Deforestation for agricultural purposes and for infrastructure development also threatens the hotspot’s biodiversity. Besides the destruction of habitat for the black-spotted newt, the Houston toad, the gopher frog and the Florida bonneted bat, pesticides and industrially generated water pollution contribute to the species’ decline. Deforestation has also taken a toll on the longleaf pine tree, which was placed on the endangered species list due to overzealous harvesting exacerbating its habitat loss due to wildfire prevention. Global climate change also contributes to habitat loss in the North American Coastal Plain. The Florida mangroves that make up the Key deer’s habitat are especially vulnerable to the effects of global climate change due to rising sea levels and changes in salinity. 

When habitats are converted to agricultural land, herbicides and insecticides are used to maximize crop production, but these pesticides can harm the species in the regions in which they are used. The black-spotted newt and the striped goodeid are both threatened by pesticides and other pollution. Despite the need for conservation, these animals have not been the focus of conservation efforts in the past due to its low economic importance.

Tab 4

​In Florida, a state situated completely within the boundaries of the hotspot, the Everglades is a national park, and a marine sanctuary has been established in the Keys. These protections put in place by the state are augmented by additional groups, including the Florida Fish and Wildlife Conservation Commission, which protects animals in the saltwater, freshwater and terrestrial environments of Florida’s coasts. Within these areas of concentrated wildlife, public access is limited and common recreational activities like boating are banned, as are dogs.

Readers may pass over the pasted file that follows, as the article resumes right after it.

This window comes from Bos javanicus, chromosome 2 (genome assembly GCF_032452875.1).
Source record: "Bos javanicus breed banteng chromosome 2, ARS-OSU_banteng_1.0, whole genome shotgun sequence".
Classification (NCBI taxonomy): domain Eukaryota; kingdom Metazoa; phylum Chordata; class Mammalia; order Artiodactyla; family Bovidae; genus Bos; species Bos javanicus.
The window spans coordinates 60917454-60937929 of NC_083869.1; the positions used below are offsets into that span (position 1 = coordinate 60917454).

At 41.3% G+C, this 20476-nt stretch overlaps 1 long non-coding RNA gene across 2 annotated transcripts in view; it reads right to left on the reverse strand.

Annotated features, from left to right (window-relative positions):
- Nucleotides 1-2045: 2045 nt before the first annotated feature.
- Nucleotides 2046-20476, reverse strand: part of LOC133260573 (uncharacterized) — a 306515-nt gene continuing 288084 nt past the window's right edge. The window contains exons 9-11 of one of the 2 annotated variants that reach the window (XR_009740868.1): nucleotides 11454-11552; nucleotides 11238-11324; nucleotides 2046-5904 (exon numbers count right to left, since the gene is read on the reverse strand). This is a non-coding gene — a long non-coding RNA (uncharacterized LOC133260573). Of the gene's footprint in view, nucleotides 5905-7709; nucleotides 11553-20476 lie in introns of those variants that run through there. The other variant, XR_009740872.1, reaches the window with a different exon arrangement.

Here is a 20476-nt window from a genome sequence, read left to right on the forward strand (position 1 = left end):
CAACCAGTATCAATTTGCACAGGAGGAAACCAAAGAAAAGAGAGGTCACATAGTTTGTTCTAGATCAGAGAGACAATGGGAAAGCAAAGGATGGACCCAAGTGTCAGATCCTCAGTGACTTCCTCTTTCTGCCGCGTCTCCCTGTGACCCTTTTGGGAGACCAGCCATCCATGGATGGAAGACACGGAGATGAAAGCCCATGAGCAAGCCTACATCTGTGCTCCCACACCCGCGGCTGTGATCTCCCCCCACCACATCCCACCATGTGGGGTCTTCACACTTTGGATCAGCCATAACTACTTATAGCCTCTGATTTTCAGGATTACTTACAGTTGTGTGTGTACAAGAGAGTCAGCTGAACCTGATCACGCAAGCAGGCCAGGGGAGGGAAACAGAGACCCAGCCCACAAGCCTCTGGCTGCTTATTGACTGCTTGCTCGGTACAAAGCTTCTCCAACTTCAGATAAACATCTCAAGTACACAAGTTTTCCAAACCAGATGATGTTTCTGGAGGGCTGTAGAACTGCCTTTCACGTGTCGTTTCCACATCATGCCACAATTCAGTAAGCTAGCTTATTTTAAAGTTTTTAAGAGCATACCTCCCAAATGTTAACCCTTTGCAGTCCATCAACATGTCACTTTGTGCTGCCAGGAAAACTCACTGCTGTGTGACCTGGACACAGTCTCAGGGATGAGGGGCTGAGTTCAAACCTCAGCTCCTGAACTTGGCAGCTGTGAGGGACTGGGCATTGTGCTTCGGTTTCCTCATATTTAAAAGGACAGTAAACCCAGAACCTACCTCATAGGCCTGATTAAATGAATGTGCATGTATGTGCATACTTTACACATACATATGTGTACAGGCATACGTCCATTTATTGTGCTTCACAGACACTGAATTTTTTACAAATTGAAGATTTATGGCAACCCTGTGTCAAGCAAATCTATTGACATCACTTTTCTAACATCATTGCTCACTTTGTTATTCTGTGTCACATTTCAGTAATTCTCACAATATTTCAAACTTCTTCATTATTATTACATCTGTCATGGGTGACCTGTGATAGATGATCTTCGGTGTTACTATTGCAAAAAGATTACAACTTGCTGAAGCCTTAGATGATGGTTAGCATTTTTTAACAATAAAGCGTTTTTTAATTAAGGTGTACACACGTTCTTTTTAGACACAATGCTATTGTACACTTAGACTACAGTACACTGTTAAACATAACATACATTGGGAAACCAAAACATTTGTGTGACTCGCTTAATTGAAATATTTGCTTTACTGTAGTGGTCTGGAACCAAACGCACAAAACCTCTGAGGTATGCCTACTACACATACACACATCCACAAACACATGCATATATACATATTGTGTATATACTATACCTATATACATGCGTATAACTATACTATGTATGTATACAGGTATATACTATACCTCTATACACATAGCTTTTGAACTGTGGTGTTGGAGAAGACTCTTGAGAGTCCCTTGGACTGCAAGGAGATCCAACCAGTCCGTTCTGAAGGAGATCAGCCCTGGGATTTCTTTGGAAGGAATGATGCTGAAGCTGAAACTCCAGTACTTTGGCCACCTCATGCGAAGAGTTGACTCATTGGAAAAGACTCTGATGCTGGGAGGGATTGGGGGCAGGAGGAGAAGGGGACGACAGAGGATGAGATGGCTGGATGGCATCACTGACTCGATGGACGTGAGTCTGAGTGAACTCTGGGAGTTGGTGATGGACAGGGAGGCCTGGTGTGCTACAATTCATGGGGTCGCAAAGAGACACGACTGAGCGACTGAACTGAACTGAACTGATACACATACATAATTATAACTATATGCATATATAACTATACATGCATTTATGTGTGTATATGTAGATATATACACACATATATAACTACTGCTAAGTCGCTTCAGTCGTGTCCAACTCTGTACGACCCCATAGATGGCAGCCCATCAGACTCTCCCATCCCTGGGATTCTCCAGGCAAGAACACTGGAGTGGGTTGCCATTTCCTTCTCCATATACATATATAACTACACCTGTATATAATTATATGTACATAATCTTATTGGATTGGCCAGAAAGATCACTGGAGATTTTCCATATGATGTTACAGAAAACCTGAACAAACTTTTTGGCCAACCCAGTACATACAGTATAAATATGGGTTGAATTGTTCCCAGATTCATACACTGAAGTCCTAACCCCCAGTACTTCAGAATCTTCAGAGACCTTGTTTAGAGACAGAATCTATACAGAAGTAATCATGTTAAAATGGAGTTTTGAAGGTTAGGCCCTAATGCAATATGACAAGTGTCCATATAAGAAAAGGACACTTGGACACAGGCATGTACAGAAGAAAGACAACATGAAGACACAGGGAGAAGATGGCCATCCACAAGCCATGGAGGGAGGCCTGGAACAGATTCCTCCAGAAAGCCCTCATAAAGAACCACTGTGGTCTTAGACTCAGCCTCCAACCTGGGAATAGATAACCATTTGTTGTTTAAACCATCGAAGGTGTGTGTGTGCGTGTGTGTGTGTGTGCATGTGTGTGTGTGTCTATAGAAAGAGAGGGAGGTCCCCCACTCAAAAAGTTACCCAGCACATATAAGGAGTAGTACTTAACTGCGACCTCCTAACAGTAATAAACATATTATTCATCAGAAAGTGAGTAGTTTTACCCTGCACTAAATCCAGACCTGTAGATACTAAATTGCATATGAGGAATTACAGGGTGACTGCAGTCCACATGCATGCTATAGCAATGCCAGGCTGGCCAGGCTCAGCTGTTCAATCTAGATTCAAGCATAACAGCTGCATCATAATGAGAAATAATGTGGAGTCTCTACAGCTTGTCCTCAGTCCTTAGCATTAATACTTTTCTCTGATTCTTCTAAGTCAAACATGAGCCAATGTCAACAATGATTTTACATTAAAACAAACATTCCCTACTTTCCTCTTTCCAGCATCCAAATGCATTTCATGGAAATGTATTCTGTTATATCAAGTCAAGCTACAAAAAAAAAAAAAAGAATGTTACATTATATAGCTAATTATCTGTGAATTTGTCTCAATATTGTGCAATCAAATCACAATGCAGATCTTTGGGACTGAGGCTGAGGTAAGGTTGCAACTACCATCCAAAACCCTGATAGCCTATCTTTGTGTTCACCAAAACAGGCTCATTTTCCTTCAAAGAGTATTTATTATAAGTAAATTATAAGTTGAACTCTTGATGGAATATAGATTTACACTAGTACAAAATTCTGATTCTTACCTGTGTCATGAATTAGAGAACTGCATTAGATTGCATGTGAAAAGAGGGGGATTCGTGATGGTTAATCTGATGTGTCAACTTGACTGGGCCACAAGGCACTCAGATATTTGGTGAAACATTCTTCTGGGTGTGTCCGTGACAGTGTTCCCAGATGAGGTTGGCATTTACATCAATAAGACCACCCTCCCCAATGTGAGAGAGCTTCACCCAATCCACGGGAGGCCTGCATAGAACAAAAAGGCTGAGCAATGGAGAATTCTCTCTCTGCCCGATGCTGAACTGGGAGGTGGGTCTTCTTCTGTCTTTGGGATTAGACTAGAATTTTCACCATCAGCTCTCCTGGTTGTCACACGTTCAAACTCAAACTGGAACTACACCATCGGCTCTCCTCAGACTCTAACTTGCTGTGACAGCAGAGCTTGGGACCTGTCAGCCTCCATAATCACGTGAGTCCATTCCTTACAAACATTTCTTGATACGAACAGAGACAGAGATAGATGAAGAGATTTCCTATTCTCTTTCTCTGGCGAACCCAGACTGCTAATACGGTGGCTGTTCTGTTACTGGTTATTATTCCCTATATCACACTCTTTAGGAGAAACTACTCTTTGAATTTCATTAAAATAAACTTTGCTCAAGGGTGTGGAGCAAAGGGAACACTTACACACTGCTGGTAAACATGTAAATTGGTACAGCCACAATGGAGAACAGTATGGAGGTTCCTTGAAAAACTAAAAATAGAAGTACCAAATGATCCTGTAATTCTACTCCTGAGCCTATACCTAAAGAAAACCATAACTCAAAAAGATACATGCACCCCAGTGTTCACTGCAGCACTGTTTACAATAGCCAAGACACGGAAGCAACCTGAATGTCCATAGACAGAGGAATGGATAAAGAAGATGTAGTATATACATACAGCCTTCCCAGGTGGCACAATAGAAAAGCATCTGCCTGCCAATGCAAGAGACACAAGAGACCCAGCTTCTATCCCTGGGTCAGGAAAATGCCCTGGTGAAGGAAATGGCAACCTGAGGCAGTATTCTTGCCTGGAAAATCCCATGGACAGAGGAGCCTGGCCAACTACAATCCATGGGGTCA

In North Carolina, the entirety of the coastal region lies within the hotspot. Fittingly, the state has created a Coastal Habitat Protection Plan, which aims to document coastal ecosystems, identify threats and develop management options as needed. Also protecting biodiversity in North Carolina’s coastal plains is the Coastal Plain Conservation Group. The group safeguards nesting areas for the diamondback terrapin (Malaclemys terrapin), works to create sustainable oyster beds in order to protect coastal habitats for American oystercatchers (Haematopus palliatus) and offers education programs about locally nesting birds and how to encourage stable populations in residential areas, among other projects.

The Louisiana government has an office of conservation which works to ensure that waste disposal in the state will have minimal effects on the environment. Waste disposal in Louisiana is an important issue because the state lies entirely within the hotspot. Its groundwater resources program protects groundwater purity, handles groundwater-related emergencies and is working to establish best practice guidelines to guard the precious resource. The Louisiana Wildlife Federation (LWF) works to protect habitats, fighting to keep migration corridors open for the Louisiana black bear and the state’s migratory birds. It was LWF that successfully fought to place the 71,000 acres of the White Lake Wildlife Area under the supervision of the Louisiana Department of Wildlife and Fisheries. The federation also works to influence state policies that affect the region’s ecology.